Seattle Photographers,

Gary Peacock

February 29th, 2016

DS1_0121

A true legend of modern jazz, seldom seen outside of his work with Keith Jarrett, Gary Peacock returned to Seattle with his sparkling trio of Marc Copland, piano, and the great Joey Baron on drums on Feb 20th at the Seattle Art Museum

The senior statesman Peacock has traveled far and wide in the realms of jazz, playing key roles in some of the art form’s most meditative as well as the most daring explorations. Early on he played with West Coast stars like Art Pepper, then accompanied Miles Davis, but also found his way into the soaring, sometimes torrid experimentation of Albert Ayler. He also worked with great innovators like Jimmy Giuffre, Bill Evans, Roland Kirk, George Russell, Tony Williams, and Paul Bley.

Peacock has always been known as a player of rare ability in the most heady of jazz, but also the most heartfelt. He expanded his abilities not only technically but aesthetically, hearing his way on the bandstands and off into idiosyncratic resonances. In Japan, he studied eastern religions and medicine; in Seattle, in the early 1970s, he studied biology at the University of Washington. By then, he was ready to begin his long association with pianist Keith Jarrett and drummer Jack DeJohnette; it occurred on Peacock’s ECM debut Tales of Another, in 1977. Peacock then spent four years in Seattle teaching at Cornish College of the Arts until 1983 when ECM guru Manfred Eicher asked Jarrett, DeJohnette, and Peacock to come together formally as the Standards Trio, which for 25 years would transcendentally define the jazz trio.

Since 2000, in the Standards Trio’s last decade, Peacock began a string of other stellar associations – with Bley, drummer Paul Motian, pianist Marilyn Crispell, saxophonist Lee Konitz, guitarist Bill Frisell, and others – and then formed in 2015 the Gary Peacock Trio that performs this month in Seattle. It sees him join forces with two earlier colleagues: drummer Joey Baron, with whom he, Konitz, and Frisell recorded Enfants Terribles: Live at the Blue Note, in 2012; and pianist Marc Copland, whom he has often accompanied in recent times.

The trio’s Now This appeared last summer, timed to the bassist’s 80th birthday, with Peacock compositions old and new as well as pieces by Baron, Copland, and Peacock’s fellow bass giant and late Bill Evans accompanist, Scott LaFaro. All the pieces, Thomas Conrad wrote in making the album an Editor’s Pick in JazzTimes, are like Peacock’s solos: “spare, self-contained figures of mysterious expectancy. In his haunting high bass lines, melodies linger, resolve, and disappear.”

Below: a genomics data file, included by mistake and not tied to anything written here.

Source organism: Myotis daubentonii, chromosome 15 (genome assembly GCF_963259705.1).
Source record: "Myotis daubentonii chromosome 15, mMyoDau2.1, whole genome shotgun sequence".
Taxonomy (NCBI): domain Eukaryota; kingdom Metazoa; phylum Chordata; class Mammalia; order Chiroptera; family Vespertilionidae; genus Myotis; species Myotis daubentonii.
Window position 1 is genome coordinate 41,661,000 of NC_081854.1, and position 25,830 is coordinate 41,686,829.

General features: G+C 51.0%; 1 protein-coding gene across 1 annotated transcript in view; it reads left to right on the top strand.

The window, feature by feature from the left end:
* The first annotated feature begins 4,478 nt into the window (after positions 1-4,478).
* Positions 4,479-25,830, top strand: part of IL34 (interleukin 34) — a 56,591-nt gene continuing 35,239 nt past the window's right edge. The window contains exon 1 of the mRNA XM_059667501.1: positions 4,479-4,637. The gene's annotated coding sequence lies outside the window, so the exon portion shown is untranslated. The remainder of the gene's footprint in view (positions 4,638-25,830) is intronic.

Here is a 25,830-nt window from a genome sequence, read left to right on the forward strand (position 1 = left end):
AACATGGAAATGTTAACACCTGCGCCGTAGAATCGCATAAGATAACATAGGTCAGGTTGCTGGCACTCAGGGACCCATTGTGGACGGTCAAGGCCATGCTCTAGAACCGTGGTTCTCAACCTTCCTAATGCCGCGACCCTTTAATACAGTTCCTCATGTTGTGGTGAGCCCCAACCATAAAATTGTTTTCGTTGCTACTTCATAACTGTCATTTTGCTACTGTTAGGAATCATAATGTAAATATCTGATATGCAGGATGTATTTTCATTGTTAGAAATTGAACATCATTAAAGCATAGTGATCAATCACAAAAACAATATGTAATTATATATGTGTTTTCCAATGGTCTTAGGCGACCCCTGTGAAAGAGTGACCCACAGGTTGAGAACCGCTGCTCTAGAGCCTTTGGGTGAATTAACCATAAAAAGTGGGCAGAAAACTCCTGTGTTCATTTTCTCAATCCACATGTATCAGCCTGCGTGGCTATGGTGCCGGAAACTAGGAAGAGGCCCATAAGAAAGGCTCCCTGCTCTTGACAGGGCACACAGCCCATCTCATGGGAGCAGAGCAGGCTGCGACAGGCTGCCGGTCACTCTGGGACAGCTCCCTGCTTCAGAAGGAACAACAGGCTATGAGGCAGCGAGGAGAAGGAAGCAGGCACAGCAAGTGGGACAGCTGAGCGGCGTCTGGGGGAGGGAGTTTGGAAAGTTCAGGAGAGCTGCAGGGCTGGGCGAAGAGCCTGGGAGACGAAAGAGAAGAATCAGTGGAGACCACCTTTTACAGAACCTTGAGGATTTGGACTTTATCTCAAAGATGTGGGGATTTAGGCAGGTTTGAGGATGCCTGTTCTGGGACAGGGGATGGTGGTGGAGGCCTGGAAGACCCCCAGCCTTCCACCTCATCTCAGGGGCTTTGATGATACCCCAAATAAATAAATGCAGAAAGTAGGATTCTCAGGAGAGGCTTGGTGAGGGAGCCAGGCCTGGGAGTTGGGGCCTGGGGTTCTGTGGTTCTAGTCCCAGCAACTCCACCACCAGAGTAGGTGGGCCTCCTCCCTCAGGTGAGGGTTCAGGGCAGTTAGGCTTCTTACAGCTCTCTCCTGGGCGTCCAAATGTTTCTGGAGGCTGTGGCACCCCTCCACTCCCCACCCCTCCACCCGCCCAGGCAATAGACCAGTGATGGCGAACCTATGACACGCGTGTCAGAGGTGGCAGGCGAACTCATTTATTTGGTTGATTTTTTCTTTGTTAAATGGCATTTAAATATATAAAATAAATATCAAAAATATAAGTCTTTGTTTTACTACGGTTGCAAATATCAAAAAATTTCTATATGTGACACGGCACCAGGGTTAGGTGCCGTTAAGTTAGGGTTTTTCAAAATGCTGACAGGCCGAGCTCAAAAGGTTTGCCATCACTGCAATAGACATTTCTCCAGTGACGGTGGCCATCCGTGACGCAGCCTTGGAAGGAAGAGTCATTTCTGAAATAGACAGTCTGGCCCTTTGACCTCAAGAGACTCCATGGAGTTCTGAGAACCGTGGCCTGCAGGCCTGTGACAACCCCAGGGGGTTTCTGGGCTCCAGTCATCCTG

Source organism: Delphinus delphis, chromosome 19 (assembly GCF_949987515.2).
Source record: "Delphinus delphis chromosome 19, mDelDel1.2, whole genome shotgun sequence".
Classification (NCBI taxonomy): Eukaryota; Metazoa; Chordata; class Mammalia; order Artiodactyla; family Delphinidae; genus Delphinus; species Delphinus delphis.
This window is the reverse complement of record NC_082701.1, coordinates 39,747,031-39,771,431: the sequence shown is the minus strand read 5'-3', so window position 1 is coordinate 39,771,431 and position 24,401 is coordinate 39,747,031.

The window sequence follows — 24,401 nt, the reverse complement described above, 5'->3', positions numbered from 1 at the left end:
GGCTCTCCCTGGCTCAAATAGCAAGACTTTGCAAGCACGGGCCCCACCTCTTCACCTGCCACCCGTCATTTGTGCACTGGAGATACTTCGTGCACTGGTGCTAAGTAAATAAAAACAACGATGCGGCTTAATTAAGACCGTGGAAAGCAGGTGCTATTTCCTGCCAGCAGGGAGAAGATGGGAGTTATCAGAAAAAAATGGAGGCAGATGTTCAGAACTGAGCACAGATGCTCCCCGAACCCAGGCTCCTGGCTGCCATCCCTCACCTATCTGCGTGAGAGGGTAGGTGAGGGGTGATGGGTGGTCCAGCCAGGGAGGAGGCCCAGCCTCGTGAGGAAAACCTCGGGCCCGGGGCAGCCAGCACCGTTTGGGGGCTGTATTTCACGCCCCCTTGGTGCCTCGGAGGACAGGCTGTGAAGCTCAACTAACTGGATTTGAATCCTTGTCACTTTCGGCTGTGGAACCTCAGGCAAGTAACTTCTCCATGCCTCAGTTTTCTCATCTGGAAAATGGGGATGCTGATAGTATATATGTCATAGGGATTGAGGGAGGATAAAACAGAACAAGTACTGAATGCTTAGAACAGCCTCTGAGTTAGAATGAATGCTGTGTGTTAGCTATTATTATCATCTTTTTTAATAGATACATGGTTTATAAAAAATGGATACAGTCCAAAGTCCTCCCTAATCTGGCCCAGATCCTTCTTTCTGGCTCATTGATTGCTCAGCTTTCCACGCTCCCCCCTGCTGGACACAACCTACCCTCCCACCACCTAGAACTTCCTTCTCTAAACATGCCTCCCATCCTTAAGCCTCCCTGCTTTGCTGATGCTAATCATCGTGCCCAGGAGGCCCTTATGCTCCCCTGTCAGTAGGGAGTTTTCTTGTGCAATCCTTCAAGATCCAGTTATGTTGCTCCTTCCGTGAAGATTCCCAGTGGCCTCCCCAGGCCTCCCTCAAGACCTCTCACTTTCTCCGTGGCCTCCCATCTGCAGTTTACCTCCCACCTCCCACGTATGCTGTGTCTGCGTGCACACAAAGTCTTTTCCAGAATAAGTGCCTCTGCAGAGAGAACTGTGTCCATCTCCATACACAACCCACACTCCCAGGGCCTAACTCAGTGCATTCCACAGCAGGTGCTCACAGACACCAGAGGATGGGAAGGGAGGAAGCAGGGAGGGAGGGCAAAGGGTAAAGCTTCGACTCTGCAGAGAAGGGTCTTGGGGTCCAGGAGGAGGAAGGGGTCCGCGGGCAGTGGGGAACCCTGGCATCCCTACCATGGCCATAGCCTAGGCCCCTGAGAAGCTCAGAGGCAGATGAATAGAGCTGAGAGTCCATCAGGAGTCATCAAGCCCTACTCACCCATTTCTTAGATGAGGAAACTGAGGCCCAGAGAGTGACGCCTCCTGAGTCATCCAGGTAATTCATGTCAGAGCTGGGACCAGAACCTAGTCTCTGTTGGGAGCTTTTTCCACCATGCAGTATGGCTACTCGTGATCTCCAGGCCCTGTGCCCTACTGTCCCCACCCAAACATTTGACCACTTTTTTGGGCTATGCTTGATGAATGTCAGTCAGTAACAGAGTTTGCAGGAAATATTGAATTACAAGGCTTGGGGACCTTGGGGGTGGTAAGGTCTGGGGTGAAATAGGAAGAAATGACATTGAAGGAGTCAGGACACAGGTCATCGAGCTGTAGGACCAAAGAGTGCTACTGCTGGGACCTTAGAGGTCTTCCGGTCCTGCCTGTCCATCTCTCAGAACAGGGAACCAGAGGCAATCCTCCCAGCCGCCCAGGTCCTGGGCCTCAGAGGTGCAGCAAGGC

ShareShare on FacebookEmail this to someoneTweet about this on TwitterShare on Google+Share on LinkedInShare on TumblrShare on RedditPin on PinterestDigg this

DS1_0220

 

Wayne Horvitz’s Some Places are Forever Afternoon (11 Places for Richard Hugo) is the first of three events marking Horvitz’s 60th birthday and his considerable contributions to Seattle jazz culture.

In Seattle for more than 20 years, the keyboardist/composer has led and inspired a host of groundbreaking musical projects, and mentored a generation of innovators.

Horvitz is on piano with members of his Gravitas Quartet and Sweeter Than The Day groups: Ron Miles(trumpet), Peggy Lee (cello), Sara Schoenbeck (bassoon), Timothy Young (guitar), Keith Lowe (bass), Eric Eagle (drums), with Francis McCue reading the poems.

Wayne-Panorama

ShareShare on FacebookEmail this to someoneTweet about this on TwitterShare on Google+Share on LinkedInShare on TumblrShare on RedditPin on PinterestDigg this

DS1_0620

 

The Earshot Jazz Festival 2015 kicked things off on Friday with Thomas Marriott with McTuff at Tula’s. I am looking forward to the next six weeks of Festival coverage.

Tough, sinewy funk-rock-soul-jazz: Hammond organist Joe Doria, guitarist Dan Heck, and drummer Byron Vannoy joined trumpeter Thomas Marriott for two nights of downhome Seattle jazz.

DS1_0108

DS1_0175

DS1_0248

 

DS1_0329

 

ShareShare on FacebookEmail this to someoneTweet about this on TwitterShare on Google+Share on LinkedInShare on TumblrShare on RedditPin on PinterestDigg this

Phill @ 100 panoramic group portrait